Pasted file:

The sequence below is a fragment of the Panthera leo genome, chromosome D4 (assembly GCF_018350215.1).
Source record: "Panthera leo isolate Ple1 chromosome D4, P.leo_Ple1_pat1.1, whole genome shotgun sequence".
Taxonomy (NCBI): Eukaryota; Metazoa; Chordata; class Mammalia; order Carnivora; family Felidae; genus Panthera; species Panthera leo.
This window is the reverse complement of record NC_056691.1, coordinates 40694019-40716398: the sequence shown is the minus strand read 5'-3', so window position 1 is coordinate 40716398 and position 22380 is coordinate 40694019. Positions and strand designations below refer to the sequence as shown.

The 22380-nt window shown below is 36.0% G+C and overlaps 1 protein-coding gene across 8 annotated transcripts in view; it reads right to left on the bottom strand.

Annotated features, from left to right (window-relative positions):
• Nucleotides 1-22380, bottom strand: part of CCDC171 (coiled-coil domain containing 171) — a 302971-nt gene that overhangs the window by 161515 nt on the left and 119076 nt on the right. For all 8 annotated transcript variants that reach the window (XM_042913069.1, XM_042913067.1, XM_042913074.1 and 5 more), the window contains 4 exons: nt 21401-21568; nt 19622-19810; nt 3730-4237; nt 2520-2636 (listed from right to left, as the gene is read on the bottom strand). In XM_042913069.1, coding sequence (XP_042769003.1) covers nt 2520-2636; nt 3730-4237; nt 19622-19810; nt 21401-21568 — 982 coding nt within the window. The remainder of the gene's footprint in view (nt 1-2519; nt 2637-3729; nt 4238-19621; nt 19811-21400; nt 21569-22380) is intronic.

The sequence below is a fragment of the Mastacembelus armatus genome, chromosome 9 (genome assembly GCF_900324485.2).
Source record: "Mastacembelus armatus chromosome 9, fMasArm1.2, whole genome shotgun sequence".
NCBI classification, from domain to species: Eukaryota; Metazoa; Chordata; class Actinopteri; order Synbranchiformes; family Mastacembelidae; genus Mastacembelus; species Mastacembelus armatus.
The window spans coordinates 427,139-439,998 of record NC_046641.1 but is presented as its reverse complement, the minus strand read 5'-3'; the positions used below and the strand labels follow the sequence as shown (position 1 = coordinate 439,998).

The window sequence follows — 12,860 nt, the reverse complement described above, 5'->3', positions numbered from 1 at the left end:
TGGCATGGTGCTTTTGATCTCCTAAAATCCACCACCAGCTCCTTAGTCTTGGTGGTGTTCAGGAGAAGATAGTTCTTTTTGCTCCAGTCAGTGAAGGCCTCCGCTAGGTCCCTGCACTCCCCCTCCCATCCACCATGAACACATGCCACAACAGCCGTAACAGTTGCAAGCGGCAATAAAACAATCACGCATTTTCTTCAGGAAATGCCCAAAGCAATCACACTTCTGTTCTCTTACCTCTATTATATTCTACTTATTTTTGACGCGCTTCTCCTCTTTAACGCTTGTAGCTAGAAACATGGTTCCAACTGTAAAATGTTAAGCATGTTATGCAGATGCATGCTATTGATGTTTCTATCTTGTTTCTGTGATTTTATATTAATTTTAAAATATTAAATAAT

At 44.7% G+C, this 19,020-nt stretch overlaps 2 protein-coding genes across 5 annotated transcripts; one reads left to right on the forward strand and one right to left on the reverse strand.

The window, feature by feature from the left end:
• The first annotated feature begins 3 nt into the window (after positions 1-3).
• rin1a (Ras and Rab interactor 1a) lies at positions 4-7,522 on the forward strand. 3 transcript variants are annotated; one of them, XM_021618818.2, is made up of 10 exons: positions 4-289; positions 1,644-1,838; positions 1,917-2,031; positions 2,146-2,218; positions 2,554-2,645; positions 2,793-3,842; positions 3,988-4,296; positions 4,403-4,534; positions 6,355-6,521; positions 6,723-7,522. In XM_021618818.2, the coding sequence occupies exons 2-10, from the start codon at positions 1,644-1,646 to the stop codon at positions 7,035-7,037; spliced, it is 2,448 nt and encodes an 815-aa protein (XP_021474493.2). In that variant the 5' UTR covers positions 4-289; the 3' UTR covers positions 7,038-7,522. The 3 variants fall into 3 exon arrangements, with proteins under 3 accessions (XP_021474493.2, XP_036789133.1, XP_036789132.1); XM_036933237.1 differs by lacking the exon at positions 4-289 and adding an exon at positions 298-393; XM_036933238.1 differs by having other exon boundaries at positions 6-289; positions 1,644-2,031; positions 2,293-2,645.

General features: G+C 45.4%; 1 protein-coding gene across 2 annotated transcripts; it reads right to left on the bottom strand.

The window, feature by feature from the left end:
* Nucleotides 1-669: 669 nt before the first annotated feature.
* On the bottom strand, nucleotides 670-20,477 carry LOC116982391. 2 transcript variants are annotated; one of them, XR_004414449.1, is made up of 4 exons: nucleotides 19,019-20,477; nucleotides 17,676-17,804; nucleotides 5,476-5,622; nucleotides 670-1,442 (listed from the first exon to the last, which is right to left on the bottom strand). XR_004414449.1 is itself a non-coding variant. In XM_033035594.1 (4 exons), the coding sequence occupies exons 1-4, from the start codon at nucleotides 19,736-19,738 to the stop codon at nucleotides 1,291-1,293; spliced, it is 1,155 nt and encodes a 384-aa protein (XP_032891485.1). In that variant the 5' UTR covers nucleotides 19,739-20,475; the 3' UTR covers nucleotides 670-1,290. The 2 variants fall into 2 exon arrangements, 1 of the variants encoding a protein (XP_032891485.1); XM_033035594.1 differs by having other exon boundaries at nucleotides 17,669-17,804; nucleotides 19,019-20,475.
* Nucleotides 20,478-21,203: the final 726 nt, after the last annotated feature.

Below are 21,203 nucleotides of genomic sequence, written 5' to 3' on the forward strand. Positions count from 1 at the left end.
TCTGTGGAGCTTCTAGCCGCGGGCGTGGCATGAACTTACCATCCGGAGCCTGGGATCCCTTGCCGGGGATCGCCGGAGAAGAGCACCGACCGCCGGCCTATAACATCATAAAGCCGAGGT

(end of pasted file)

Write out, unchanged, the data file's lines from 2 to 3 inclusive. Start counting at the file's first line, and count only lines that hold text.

Source record: "Panthera leo isolate Ple1 chromosome D4, P.leo_Ple1_pat1.1, whole genome shotgun sequence".
Taxonomy (NCBI): Eukaryota; Metazoa; Chordata; class Mammalia; order Carnivora; family Felidae; genus Panthera; species Panthera leo.